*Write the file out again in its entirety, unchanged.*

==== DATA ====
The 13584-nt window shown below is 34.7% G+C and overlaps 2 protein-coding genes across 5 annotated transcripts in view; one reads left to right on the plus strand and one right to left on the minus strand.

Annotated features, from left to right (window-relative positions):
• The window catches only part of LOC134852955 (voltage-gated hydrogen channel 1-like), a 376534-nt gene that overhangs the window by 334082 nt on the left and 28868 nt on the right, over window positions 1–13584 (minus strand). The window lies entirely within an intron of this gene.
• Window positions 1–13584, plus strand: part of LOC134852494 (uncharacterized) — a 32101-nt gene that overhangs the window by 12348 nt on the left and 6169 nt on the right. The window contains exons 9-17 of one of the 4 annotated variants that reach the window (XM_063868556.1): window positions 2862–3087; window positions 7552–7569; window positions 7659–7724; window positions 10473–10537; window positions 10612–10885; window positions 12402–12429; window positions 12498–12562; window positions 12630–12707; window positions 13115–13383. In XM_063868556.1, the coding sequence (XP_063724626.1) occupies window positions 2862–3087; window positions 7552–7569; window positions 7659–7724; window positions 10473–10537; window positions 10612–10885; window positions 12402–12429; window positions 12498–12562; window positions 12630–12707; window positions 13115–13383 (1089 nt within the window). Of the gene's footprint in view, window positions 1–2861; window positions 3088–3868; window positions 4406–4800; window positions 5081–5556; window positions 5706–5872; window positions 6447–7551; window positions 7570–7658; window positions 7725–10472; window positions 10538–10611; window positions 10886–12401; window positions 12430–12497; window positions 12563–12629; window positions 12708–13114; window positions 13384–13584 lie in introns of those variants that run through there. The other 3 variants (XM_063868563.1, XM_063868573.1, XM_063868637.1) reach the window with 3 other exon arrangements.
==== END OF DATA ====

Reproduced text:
The 13584-nt window shown below is 34.7% G+C and overlaps 2 protein-coding genes across 5 annotated transcripts in view; one reads left to right on the plus strand and one right to left on the minus strand.

Annotated features, from left to right (window-relative positions):
• The window catches only part of LOC134852955 (voltage-gated hydrogen channel 1-like), a 376534-nt gene that overhangs the window by 334082 nt on the left and 28868 nt on the right, over window positions 1–13584 (minus strand). The window lies entirely within an intron of this gene.
• Window positions 1–13584, plus strand: part of LOC134852494 (uncharacterized) — a 32101-nt gene that overhangs the window by 12348 nt on the left and 6169 nt on the right. The window contains exons 9-17 of one of the 4 annotated variants that reach the window (XM_063868556.1): window positions 2862–3087; window positions 7552–7569; window positions 7659–7724; window positions 10473–10537; window positions 10612–10885; window positions 12402–12429; window positions 12498–12562; window positions 12630–12707; window positions 13115–13383. In XM_063868556.1, the coding sequence (XP_063724626.1) occupies window positions 2862–3087; window positions 7552–7569; window positions 7659–7724; window positions 10473–10537; window positions 10612–10885; window positions 12402–12429; window positions 12498–12562; window positions 12630–12707; window positions 13115–13383 (1089 nt within the window). Of the gene's footprint in view, window positions 1–2861; window positions 3088–3868; window positions 4406–4800; window positions 5081–5556; window positions 5706–5872; window positions 6447–7551; window positions 7570–7658; window positions 7725–10472; window positions 10538–10611; window positions 10886–12401; window positions 12430–12497; window positions 12563–12629; window positions 12708–13114; window positions 13384–13584 lie in introns of those variants that run through there. The other 3 variants (XM_063868563.1, XM_063868573.1, XM_063868637.1) reach the window with 3 other exon arrangements.